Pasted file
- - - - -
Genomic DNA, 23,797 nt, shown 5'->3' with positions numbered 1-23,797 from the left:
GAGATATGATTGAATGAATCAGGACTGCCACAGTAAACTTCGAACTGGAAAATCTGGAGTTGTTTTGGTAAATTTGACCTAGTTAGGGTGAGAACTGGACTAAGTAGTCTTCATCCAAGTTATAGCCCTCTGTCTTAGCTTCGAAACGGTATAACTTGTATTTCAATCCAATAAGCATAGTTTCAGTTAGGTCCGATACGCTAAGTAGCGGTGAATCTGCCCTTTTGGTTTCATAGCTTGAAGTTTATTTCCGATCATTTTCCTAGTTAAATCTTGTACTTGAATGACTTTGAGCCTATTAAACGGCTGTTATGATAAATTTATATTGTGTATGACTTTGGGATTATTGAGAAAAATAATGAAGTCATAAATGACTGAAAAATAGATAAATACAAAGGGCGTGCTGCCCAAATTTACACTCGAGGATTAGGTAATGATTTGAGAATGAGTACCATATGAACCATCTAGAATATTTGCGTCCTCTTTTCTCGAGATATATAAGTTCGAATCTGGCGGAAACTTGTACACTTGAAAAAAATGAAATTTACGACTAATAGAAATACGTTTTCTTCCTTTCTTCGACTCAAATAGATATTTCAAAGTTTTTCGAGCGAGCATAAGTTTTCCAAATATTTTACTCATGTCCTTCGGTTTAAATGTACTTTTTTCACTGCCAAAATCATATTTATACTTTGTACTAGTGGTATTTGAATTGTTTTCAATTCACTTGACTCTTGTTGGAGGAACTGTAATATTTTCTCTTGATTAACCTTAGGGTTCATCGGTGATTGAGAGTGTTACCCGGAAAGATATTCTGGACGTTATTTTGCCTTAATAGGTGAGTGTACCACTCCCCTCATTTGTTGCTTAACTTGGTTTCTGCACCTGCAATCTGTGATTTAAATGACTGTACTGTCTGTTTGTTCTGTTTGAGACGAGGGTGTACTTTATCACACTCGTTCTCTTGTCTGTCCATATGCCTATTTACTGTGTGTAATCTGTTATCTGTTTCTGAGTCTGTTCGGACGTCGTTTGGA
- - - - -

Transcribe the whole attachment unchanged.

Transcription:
Genomic DNA, 23,797 nt, shown 5'->3' with positions numbered 1-23,797 from the left:
GAGATATGATTGAATGAATCAGGACTGCCACAGTAAACTTCGAACTGGAAAATCTGGAGTTGTTTTGGTAAATTTGACCTAGTTAGGGTGAGAACTGGACTAAGTAGTCTTCATCCAAGTTATAGCCCTCTGTCTTAGCTTCGAAACGGTATAACTTGTATTTCAATCCAATAAGCATAGTTTCAGTTAGGTCCGATACGCTAAGTAGCGGTGAATCTGCCCTTTTGGTTTCATAGCTTGAAGTTTATTTCCGATCATTTTCCTAGTTAAATCTTGTACTTGAATGACTTTGAGCCTATTAAACGGCTGTTATGATAAATTTATATTGTGTATGACTTTGGGATTATTGAGAAAAATAATGAAGTCATAAATGACTGAAAAATAGATAAATACAAAGGGCGTGCTGCCCAAATTTACACTCGAGGATTAGGTAATGATTTGAGAATGAGTACCATATGAACCATCTAGAATATTTGCGTCCTCTTTTCTCGAGATATATAAGTTCGAATCTGGCGGAAACTTGTACACTTGAAAAAAATGAAATTTACGACTAATAGAAATACGTTTTCTTCCTTTCTTCGACTCAAATAGATATTTCAAAGTTTTTCGAGCGAGCATAAGTTTTCCAAATATTTTACTCATGTCCTTCGGTTTAAATGTACTTTTTTCACTGCCAAAATCATATTTATACTTTGTACTAGTGGTATTTGAATTGTTTTCAATTCACTTGACTCTTGTTGGAGGAACTGTAATATTTTCTCTTGATTAACCTTAGGGTTCATCGGTGATTGAGAGTGTTACCCGGAAAGATATTCTGGACGTTATTTTGCCTTAATAGGTGAGTGTACCACTCCCCTCATTTGTTGCTTAACTTGGTTTCTGCACCTGCAATCTGTGATTTAAATGACTGTACTGTCTGTTTGTTCTGTTTGAGACGAGGGTGTACTTTATCACACTCGTTCTCTTGTCTGTCCATATGCCTATTTACTGTGTGTAATCTGTTATCTGTTTCTGAGTCTGTTCGGACGTCGTTTGGA